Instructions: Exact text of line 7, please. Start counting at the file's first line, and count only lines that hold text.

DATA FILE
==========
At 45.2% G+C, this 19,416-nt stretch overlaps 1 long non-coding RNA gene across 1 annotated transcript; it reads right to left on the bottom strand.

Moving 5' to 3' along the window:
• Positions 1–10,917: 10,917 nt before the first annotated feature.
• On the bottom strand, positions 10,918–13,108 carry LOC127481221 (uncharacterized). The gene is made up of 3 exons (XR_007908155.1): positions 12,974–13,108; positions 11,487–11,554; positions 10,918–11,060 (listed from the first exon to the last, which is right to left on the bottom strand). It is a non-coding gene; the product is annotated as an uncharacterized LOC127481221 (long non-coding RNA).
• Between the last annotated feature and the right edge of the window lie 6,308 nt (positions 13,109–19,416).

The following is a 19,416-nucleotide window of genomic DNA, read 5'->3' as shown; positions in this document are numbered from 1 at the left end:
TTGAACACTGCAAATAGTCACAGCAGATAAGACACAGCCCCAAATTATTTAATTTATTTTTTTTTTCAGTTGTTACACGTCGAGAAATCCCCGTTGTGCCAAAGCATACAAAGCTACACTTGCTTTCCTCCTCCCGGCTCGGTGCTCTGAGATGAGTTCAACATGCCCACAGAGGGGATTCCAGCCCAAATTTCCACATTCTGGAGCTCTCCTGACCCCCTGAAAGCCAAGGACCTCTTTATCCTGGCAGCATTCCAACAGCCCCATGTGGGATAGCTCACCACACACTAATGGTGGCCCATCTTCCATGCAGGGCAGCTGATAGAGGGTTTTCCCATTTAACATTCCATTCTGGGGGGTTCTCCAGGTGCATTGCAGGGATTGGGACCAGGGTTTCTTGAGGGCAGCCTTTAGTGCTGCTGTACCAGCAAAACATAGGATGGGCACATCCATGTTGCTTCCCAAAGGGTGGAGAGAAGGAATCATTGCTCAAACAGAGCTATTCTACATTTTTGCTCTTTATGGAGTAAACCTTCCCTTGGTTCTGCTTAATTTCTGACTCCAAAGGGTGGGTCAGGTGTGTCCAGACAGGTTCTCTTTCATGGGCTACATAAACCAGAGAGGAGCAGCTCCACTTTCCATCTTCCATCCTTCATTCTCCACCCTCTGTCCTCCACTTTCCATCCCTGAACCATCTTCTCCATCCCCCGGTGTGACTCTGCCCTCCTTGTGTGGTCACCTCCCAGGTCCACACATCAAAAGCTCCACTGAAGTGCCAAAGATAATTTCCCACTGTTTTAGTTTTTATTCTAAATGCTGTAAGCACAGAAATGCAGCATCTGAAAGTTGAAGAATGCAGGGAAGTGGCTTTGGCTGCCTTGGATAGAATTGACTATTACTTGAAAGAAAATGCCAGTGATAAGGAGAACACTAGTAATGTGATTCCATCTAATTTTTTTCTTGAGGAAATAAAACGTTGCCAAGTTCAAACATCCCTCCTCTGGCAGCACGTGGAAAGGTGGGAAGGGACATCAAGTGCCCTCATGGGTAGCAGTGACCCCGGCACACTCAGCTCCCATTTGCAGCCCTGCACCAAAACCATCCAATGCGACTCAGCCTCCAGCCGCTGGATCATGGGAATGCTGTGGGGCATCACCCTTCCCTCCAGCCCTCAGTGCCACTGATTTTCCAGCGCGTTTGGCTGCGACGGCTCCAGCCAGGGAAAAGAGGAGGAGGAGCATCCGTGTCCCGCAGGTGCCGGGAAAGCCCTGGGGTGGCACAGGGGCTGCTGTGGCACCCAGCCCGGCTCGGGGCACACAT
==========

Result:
TTGAACACTGCAAATAGTCACAGCAGATAAGACACAGCCCCAAATTATTTAATTTATTTTTTTTTTCAGTTGTTACACGTCGAGAAATCCCCGTTGTGCCAAAGCATACAAAGCTACACTTGCTTTCCTCCTCCCGGCTCGGTGCTCTGAGATGAGTTCAACATGCCCACAGAGGGGATTCCAGCCCAAATTTCCACATTCTGGAGCTCTCCTGACCCCCTGAAAGCCAAGGACCTCTTTATCCTGGCAGCATTCCAACAGCCCCATGTGGGATAGCTCACCACACACTAATGGTGGCCCATCTTCCATGCAGGGCAGCTGATAGAGGGTTTTCCCATTTAACATTCCATTCTGGGGGGTTCTCCAGGTGCATTGCAGGGATTGGGACCAGGGTTTCTTGAGGGCAGCCTTTAGTGCTGCTGTACCAGCAAAACATAGGATGGGCACATCCATGTTGCTTCCCAAAGGGTGGAGAGAAGGAATCATTGCTCAAACAGAGCTATTCTACATTTTTGCTCTTTATGGAGTAAACCTTCCCTTGGTTCTGCTTAATTTCTGACTCCAAAGGGTGGGTCAGGTGTGTCCAGACAGGTTCTCTTTCATGGGCTACATAAACCAGAGAGGAGCAGCTCCACTTTCCATCTTCCATCCTTCATTCTCCACCCTCTGTCCTCCACTTTCCATCCCTGAACCATCTTCTCCATCCCCCGGTGTGACTCTGCCCTCCTTGTGTGGTCACCTCCCAGGTCCACACATCAAAAGCTCCACTGAAGTGCCAAAGATAATTTCCCACTGTTTTAGTTTTTATTCTAAATGCTGTAAGCACAGAAATGCAGCATCTGAAAGTTGAAGAATGCAGGGAAGTGGCTTTGGCTGCCTTGGATAGAATTGACTATTACTTGAAAGAAAATGCCAGTGATAAGGAGAACACTAGTAATGTGATTCCATCTAATTTTTTTCTTGAGGAAATAAAACGTTGCCAAGTTCAAACATCCCTCCTCTGGCAGCACGTGGAAAGGTGGGAAGGGACATCAAGTGCCCTCATGGGTAGCAGTGACCCCGGCACACTCAGCTCCCATTTGCAGCCCTGCACCAAAACCATCCAATGCGACTCAGCCTCCAGCCGCTGGATCATGGGAATGCTGTGGGGCATCACCCTTCCCTCCAGCCCTCAGTGCCACTGATTTTCCAGCGCGTTTGGCTGCGACGGCTCCAGCCAGGGAAAAGAGGAGGAGGAGCATCCGTGTCCCGCAGGTGCCGGGAAAGCCCTGGGGTGGCACAGGGGCTGCTGTGGCACCCAGCCCGGCTCGGGGCACACAT